A pair of bills in the Pennsylvania General Assembly would
require drivers in the state to keep their hands off their phone. A third
measure would prohibit young drivers from using any phone while behind the
Sen. Joe Conti, R-Doylestown, has sponsored a bill that
would ban hand-held cell phone use while driving. Talking on a phone equipped
with a “hands-free” device would still be permitted.
The measure, SB675, would make it a summary offense to drive
while using a hand-held phone. Violators would face a $250 fine.
An effort – HB945 – by Rep. Doug Reichley, R-Emmuas, would
prohibit the usage of hand-held devices by drivers on roads with speed limits
higher than 25 mph.
Both bills would exempt emergency calls.
Currently, Connecticut, New York and New Jersey have the
only statewide laws restricting cell phone use in vehicles. However, a half
dozen states forbid young drivers to gab on the phone while behind the wheel.
A bill from Rep. Craig Dally, R-Nazareth, would add
Pennsylvania to that list.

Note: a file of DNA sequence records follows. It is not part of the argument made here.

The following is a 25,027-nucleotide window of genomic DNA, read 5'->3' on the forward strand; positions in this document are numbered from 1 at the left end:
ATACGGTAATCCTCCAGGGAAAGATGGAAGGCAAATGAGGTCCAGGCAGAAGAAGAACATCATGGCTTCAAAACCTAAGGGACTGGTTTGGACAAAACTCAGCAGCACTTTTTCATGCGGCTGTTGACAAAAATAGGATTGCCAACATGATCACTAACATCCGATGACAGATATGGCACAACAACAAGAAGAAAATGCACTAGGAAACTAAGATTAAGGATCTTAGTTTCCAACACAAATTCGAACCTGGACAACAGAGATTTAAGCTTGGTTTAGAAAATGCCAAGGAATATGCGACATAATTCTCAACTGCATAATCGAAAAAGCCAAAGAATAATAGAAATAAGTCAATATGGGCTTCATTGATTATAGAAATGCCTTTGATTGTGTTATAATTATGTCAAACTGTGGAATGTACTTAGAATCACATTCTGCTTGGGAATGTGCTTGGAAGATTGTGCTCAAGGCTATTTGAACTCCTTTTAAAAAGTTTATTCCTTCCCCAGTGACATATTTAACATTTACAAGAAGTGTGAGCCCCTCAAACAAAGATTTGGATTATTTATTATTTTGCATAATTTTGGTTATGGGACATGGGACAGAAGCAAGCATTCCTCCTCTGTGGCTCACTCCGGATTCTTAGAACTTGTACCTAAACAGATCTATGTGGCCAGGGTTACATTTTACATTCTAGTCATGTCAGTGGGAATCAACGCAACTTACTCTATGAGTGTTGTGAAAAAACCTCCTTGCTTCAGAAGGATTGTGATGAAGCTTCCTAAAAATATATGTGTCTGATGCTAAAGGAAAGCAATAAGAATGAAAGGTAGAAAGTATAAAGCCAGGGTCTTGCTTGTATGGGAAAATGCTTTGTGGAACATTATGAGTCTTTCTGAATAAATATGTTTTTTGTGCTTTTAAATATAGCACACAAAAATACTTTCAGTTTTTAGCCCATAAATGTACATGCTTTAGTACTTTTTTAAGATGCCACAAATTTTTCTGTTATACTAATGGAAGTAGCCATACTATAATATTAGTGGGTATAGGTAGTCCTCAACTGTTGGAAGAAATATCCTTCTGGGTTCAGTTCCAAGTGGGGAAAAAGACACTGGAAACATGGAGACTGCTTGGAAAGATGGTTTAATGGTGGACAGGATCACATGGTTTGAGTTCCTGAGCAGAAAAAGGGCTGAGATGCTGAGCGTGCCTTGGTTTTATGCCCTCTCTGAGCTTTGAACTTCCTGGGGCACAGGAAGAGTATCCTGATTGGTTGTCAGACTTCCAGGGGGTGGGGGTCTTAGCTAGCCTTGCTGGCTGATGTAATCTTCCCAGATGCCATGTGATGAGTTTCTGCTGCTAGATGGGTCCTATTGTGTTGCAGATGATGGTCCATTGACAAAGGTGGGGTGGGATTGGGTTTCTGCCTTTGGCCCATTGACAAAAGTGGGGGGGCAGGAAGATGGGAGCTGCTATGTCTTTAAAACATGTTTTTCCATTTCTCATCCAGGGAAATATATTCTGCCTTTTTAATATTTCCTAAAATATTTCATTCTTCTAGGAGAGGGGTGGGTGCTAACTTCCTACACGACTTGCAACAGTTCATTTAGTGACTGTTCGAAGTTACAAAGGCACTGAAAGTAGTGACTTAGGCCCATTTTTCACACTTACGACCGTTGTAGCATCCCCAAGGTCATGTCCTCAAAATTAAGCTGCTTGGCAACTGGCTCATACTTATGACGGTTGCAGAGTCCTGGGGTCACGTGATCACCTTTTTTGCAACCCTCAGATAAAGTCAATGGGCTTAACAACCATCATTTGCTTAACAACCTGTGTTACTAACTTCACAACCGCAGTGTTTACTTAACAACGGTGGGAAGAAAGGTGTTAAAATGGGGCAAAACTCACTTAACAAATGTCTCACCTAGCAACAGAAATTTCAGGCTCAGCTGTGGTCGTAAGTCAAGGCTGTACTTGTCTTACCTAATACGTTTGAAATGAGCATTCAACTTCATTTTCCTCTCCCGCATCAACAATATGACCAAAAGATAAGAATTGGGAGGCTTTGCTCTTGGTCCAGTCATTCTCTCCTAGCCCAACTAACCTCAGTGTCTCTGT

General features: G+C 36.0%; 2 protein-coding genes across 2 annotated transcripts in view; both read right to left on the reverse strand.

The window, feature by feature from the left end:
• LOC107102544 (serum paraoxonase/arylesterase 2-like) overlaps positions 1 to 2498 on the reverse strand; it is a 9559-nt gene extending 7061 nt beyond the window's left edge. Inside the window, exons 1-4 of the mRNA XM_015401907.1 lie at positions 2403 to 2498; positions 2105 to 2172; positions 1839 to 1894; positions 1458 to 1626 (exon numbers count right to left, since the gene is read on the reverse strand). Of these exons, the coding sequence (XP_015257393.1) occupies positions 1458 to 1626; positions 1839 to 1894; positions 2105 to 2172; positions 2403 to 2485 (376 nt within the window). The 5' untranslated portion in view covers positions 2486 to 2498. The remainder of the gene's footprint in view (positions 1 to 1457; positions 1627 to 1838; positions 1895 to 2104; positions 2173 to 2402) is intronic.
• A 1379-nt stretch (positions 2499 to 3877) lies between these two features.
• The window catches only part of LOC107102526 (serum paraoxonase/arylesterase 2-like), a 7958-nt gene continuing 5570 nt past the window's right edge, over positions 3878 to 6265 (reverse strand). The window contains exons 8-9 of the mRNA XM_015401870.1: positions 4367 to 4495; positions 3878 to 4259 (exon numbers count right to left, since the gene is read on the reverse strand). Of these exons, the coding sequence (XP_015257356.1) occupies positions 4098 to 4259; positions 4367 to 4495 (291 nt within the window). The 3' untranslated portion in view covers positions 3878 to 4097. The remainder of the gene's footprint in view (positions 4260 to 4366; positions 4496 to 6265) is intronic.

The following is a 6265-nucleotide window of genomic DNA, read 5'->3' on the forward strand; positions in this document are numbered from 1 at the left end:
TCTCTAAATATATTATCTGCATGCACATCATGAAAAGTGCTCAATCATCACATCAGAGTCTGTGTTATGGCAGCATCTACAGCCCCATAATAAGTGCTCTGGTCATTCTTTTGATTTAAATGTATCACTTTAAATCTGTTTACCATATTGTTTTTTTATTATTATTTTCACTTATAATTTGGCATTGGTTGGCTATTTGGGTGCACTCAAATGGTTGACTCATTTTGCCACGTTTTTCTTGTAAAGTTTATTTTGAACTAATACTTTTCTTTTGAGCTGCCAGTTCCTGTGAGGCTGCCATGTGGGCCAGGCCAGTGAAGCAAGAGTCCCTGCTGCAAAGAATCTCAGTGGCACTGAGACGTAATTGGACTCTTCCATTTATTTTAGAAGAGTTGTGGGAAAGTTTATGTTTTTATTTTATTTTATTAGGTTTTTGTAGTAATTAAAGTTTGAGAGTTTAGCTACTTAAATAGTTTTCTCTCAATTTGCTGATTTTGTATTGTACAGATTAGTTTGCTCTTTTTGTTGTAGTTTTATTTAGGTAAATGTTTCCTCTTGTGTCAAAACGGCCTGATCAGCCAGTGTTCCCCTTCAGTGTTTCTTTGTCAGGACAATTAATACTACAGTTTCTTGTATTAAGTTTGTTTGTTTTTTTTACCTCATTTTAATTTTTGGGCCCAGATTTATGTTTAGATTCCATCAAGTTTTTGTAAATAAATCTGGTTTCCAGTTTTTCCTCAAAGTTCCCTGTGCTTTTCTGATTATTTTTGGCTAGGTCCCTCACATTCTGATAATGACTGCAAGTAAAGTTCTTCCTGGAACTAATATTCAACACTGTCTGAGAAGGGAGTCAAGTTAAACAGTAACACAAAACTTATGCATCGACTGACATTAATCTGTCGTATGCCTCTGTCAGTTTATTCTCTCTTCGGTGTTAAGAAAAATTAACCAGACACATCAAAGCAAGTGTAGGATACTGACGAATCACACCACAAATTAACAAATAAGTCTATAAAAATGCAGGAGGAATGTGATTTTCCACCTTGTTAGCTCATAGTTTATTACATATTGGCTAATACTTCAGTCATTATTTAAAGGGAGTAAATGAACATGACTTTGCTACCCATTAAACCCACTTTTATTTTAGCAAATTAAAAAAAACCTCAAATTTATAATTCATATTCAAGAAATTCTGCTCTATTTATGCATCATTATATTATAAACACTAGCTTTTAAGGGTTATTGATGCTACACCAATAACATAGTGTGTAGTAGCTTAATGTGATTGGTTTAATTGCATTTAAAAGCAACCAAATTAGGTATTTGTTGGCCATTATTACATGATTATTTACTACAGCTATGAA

HB1776 would prohibit drivers with learner’s permits or
junior driver’s licenses from using their cell phone. Violators would face as
much as a $300 fine or community service. Emergency calls would be exempted.
“The purpose of this bill is to make sure that young drivers
are dedicated to the responsibility of driving a car,” Dally said in a written
statement. “Driving an automobile should never be considered a casual or
The bills have been introduced as more studies underline the
risks and dangers of driving while talking on the phone.
One of the more recent studies found that using cell phones
while driving can distract drivers, regardless of whether they’re using a
The human brain can’t simultaneously give full attention to
both auditory and visual tasks, according to research by Johns Hopkins
University in Baltimore.
“Our research helps explain why talking on a cell phone can
impair driving performance, even when the driver is using a hands-free device,” Steven Yantis, a professor in the Department of Psychological and Brain
Sciences at the university, said in a press release.
“When attention is deployed to one modality – say, in this
case, talking on the cell phone – it necessarily extracts a cost on another modality
– in this case, the visual task of driving.”
In other words, if you’re on the phone, your brain can’t
devote as much attention to driving.
SB675, HB945 and HB1776 are before their respective
chambers’ transportation panels.